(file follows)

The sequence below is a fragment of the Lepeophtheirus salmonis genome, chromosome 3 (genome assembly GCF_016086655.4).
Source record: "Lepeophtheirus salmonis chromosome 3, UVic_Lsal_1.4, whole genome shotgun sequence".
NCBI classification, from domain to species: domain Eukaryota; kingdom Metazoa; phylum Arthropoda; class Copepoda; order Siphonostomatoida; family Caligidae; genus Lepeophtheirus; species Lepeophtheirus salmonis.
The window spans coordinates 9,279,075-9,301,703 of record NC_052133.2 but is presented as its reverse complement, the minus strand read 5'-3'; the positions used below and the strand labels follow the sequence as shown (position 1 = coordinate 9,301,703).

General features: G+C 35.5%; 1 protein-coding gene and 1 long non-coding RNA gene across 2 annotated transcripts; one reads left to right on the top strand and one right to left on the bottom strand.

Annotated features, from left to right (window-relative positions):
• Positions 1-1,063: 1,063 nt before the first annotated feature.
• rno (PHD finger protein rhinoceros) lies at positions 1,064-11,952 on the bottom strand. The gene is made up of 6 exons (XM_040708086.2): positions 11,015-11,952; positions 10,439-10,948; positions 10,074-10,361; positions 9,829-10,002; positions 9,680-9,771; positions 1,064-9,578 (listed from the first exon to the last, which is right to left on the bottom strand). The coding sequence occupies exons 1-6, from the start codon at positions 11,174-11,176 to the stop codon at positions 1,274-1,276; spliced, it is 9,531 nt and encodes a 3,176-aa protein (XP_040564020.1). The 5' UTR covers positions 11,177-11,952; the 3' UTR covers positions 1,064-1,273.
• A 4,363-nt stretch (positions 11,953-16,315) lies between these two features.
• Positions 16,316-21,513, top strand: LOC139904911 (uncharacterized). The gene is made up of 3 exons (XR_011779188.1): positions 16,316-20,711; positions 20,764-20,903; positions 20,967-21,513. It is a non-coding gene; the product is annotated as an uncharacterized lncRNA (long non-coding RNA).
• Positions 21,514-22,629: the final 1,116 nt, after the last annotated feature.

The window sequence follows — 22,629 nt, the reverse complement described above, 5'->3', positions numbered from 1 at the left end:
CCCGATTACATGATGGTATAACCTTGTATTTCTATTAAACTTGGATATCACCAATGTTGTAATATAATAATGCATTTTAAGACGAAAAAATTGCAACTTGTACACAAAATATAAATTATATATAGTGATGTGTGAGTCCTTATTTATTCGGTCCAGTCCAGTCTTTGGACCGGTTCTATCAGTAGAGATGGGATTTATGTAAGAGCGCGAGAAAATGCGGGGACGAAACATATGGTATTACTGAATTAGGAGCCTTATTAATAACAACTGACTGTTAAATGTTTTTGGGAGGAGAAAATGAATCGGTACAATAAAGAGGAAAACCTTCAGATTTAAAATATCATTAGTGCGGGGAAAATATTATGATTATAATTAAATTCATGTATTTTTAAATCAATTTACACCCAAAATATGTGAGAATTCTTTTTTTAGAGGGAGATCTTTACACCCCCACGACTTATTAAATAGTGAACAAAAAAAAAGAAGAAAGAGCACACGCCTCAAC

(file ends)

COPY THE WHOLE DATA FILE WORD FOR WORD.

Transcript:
The sequence below is a fragment of the Lepeophtheirus salmonis genome, chromosome 3 (genome assembly GCF_016086655.4).
Source record: "Lepeophtheirus salmonis chromosome 3, UVic_Lsal_1.4, whole genome shotgun sequence".
NCBI classification, from domain to species: domain Eukaryota; kingdom Metazoa; phylum Arthropoda; class Copepoda; order Siphonostomatoida; family Caligidae; genus Lepeophtheirus; species Lepeophtheirus salmonis.
The window spans coordinates 9,279,075-9,301,703 of record NC_052133.2 but is presented as its reverse complement, the minus strand read 5'-3'; the positions used below and the strand labels follow the sequence as shown (position 1 = coordinate 9,301,703).

General features: G+C 35.5%; 1 protein-coding gene and 1 long non-coding RNA gene across 2 annotated transcripts; one reads left to right on the top strand and one right to left on the bottom strand.

Annotated features, from left to right (window-relative positions):
• Positions 1-1,063: 1,063 nt before the first annotated feature.
• rno (PHD finger protein rhinoceros) lies at positions 1,064-11,952 on the bottom strand. The gene is made up of 6 exons (XM_040708086.2): positions 11,015-11,952; positions 10,439-10,948; positions 10,074-10,361; positions 9,829-10,002; positions 9,680-9,771; positions 1,064-9,578 (listed from the first exon to the last, which is right to left on the bottom strand). The coding sequence occupies exons 1-6, from the start codon at positions 11,174-11,176 to the stop codon at positions 1,274-1,276; spliced, it is 9,531 nt and encodes a 3,176-aa protein (XP_040564020.1). The 5' UTR covers positions 11,177-11,952; the 3' UTR covers positions 1,064-1,273.
• A 4,363-nt stretch (positions 11,953-16,315) lies between these two features.
• Positions 16,316-21,513, top strand: LOC139904911 (uncharacterized). The gene is made up of 3 exons (XR_011779188.1): positions 16,316-20,711; positions 20,764-20,903; positions 20,967-21,513. It is a non-coding gene; the product is annotated as an uncharacterized lncRNA (long non-coding RNA).
• Positions 21,514-22,629: the final 1,116 nt, after the last annotated feature.

The window sequence follows — 22,629 nt, the reverse complement described above, 5'->3', positions numbered from 1 at the left end:
CCCGATTACATGATGGTATAACCTTGTATTTCTATTAAACTTGGATATCACCAATGTTGTAATATAATAATGCATTTTAAGACGAAAAAATTGCAACTTGTACACAAAATATAAATTATATATAGTGATGTGTGAGTCCTTATTTATTCGGTCCAGTCCAGTCTTTGGACCGGTTCTATCAGTAGAGATGGGATTTATGTAAGAGCGCGAGAAAATGCGGGGACGAAACATATGGTATTACTGAATTAGGAGCCTTATTAATAACAACTGACTGTTAAATGTTTTTGGGAGGAGAAAATGAATCGGTACAATAAAGAGGAAAACCTTCAGATTTAAAATATCATTAGTGCGGGGAAAATATTATGATTATAATTAAATTCATGTATTTTTAAATCAATTTACACCCAAAATATGTGAGAATTCTTTTTTTAGAGGGAGATCTTTACACCCCCACGACTTATTAAATAGTGAACAAAAAAAAAGAAGAAAGAGCACACGCCTCAAC